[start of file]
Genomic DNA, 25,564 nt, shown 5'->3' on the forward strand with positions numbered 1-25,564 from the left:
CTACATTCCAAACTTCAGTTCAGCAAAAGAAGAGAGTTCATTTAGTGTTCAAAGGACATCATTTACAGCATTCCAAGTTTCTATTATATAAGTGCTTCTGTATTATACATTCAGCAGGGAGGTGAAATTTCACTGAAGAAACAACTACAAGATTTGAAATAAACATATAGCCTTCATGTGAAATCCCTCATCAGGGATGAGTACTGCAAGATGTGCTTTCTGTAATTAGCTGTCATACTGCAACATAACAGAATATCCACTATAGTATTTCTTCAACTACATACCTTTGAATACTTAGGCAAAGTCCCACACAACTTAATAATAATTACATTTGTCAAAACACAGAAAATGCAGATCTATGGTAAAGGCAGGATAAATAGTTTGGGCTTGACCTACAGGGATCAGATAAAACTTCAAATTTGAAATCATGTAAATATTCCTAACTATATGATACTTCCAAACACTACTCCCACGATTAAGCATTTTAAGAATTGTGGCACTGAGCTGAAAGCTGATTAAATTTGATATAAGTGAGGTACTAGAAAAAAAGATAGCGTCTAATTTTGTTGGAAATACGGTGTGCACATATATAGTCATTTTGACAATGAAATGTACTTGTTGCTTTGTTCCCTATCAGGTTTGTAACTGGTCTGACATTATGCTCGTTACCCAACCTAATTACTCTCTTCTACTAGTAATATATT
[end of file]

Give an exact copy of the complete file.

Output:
Genomic DNA, 25,564 nt, shown 5'->3' on the forward strand with positions numbered 1-25,564 from the left:
CTACATTCCAAACTTCAGTTCAGCAAAAGAAGAGAGTTCATTTAGTGTTCAAAGGACATCATTTACAGCATTCCAAGTTTCTATTATATAAGTGCTTCTGTATTATACATTCAGCAGGGAGGTGAAATTTCACTGAAGAAACAACTACAAGATTTGAAATAAACATATAGCCTTCATGTGAAATCCCTCATCAGGGATGAGTACTGCAAGATGTGCTTTCTGTAATTAGCTGTCATACTGCAACATAACAGAATATCCACTATAGTATTTCTTCAACTACATACCTTTGAATACTTAGGCAAAGTCCCACACAACTTAATAATAATTACATTTGTCAAAACACAGAAAATGCAGATCTATGGTAAAGGCAGGATAAATAGTTTGGGCTTGACCTACAGGGATCAGATAAAACTTCAAATTTGAAATCATGTAAATATTCCTAACTATATGATACTTCCAAACACTACTCCCACGATTAAGCATTTTAAGAATTGTGGCACTGAGCTGAAAGCTGATTAAATTTGATATAAGTGAGGTACTAGAAAAAAAGATAGCGTCTAATTTTGTTGGAAATACGGTGTGCACATATATAGTCATTTTGACAATGAAATGTACTTGTTGCTTTGTTCCCTATCAGGTTTGTAACTGGTCTGACATTATGCTCGTTACCCAACCTAATTACTCTCTTCTACTAGTAATATATT